Examination of Witnesses (Questions 140-150)|
10 MARCH 2004
Professor Sir David King, Mr Nick Grout, Mr John
Holmes and Mr Simon Crabbe
Q140 Lord Lewis of Newnham: I agree with
everything you have said but one of the things I find rather worrying
is if you look at fluorine containing compounds. You are going
up by 20 in going from CO2 to methane in danger to climate change
but here you are going up by 20,000 per molecule in going to C-F
compounds. My understanding is that there is a tendency now to
be using more HCFCs in air-conditioning in motor cars and things
of this particular sort. That is now being released, but there
is going to be what I shall call the fridge problem: we have to
dispose of them. Is there any control being put into trying to
reduce the CFC compounds and using, say, just straight hydrocarbons
in your refrigeration processes? I know by comparison it is a
minor point but it could be the straw that does the metaphorical
job on the camel's back.
Q141 Chairman: A brief answer, because we
have kept you for an hour, and we must get back to the EU, for
a moment, too.
Sir David King: A brief answer would suit me
very well, and I could give a written response to the question.
Very briefly, though, the European Union does have in train a
process of looking at, especially, the fluorine-containing carbon
compounds that you have mentioned and bringing them under control.
Perhaps I could amplify the answer in a written response.
Chairman: Thank you very much. That is much appreciated.
Q142 Lord Haskins: I would like to bring
us back to the Committee's remit. You have given us a very detailed
explanation of what is going on in the scientific world, very
impressively. The worry about that is that a lot of that is going
to take a long time to come. Human behaviour, on the other hand,
if we can change that quite quickly, produces quite short-term
results, if we can do it. Eighty per cent of our regulation in
this country on the environment is EU-based. It is actually quite
convenient for national politicians to say, "We have to abide
by this Directive because it is a European one" (one area
where even sceptics find being a member of Europe helps, because
they can run behind it). My question is: are we doing enough,
is the European Union doing enough, in terms of affecting human
behaviour, through regulation? The interesting other issue is
the different reactions of various Member States' citizens towards
these problems. If we could get the lowest common denominator
up to the highest common denominator what difference would that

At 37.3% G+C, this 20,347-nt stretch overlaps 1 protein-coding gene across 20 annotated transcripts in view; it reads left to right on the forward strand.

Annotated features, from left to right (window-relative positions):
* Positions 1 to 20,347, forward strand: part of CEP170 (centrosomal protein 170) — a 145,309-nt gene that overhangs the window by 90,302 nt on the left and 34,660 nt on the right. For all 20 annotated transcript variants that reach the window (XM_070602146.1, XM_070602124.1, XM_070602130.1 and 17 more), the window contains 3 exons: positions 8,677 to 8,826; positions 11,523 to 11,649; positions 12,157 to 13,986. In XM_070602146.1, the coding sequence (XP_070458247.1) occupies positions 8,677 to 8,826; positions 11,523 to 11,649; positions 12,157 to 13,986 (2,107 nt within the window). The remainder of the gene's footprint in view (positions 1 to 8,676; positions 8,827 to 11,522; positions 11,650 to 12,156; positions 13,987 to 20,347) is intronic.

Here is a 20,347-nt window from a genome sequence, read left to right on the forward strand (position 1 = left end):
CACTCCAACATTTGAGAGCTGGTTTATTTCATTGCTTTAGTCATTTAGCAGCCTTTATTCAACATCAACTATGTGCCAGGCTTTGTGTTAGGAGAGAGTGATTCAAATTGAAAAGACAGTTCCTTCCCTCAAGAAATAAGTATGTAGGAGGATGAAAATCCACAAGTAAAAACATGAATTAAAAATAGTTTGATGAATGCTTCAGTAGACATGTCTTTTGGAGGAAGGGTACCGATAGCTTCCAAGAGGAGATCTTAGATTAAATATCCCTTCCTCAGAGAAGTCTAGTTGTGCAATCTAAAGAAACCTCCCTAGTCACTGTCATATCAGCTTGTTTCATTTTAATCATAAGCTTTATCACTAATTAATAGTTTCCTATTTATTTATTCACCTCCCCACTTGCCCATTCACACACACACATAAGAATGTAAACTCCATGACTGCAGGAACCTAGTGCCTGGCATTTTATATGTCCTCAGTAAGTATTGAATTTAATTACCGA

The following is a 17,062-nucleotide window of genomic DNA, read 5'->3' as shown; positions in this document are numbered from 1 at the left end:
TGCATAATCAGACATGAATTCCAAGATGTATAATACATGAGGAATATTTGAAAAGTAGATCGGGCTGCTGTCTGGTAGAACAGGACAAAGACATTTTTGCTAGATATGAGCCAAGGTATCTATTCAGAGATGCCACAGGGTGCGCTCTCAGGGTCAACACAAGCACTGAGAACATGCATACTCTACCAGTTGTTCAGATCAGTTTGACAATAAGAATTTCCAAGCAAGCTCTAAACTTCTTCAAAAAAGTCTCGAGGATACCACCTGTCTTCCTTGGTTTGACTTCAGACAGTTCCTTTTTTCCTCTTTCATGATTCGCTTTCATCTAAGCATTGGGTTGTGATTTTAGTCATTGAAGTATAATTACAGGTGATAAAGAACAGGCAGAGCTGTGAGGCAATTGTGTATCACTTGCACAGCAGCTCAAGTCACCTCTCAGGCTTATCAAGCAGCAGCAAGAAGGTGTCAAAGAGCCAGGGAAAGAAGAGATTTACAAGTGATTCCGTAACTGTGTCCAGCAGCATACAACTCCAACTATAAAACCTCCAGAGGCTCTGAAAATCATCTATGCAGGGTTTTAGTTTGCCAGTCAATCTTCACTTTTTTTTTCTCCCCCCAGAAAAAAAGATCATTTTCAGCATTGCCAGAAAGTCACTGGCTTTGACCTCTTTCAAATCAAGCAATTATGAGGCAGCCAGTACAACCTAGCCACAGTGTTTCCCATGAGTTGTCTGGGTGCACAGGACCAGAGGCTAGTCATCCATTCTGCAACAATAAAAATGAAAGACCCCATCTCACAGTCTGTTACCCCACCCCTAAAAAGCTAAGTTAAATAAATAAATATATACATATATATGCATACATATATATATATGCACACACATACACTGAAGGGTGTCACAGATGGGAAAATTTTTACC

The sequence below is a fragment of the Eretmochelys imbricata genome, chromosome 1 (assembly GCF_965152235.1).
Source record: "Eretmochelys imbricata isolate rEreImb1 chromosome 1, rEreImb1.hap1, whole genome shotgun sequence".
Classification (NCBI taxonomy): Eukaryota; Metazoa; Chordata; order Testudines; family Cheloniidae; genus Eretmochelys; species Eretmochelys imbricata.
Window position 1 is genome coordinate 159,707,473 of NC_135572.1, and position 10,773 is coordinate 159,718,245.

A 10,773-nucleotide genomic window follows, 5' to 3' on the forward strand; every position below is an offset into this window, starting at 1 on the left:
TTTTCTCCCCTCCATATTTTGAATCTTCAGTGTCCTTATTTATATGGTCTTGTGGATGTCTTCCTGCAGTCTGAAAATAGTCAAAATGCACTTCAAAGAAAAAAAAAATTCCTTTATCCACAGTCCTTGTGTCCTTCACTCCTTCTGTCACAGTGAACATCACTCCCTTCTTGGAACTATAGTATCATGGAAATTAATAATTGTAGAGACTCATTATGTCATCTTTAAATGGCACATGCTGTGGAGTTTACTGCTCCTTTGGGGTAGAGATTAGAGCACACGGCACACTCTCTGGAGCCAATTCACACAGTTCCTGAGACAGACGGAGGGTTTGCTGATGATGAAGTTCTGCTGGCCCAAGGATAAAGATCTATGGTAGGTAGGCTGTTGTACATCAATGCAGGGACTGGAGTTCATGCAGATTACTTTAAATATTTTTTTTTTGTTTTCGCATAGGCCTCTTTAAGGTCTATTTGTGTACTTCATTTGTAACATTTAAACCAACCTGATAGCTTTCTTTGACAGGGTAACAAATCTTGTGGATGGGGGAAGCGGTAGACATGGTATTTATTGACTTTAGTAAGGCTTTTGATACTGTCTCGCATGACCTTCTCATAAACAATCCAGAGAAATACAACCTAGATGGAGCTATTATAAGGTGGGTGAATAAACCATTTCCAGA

make? With the arrival of the accession countries, where a huge
amount of work has got to be done, is the EU facing up to these
things and doing as much as it realistically can?
Sir David King: I think, again, Lord Haskins
is asking a very important question, which is more directed at
the social sciences than the hard sciences, but I think it is
very, very important. How do we change attitudes and cultural
approaches on this issue? Of course, much of what we have been
discussing is about the change in cultural attitudes towards this
problem. Smogs used to cover London, and in 1953 there were 11,000
fatalities in London due to the terrible smog that year. It took
that for the culture change to emerge where people said, "Let's
do something about this." I am afraid it seems to take some
kind of disaster of that magnitude. The scientists knew what was
causing the smogcarbon particulates from incomplete combustion
of coalso it was a matter of banning coal burning, and
the problem was dealt with. I think we need to see if we can avert
that. Interestingly, I gave a talk on climate change at the Ambassador's
residence in Paris, which was very well attended by the French
community, and I pointed out that the 15,000 deaths last year
in France alone from that excessive summer that they had could
be directly linked into climate change. I was told that nobody
had raised this as a climate change issue in France. So, interestingly,
one cannot take it for granted that people do make these connections.
Q143 Earl Peel: And, presumably, the increase
in fires as well.
Sir David King: Yes.
Q144 Chairman: Also, in your article in
Science you make the point that the countries which will
suffer and where hundreds of thousands of deaths may happen are
India, Bangladesh and the Philippines. In a sense, is part of
the problem that it is a long way away, and the 15,000 in France,
because of the very hot summer last year is a very interesting
"at home" example?
Sir David King: Yes. I am afraid the figure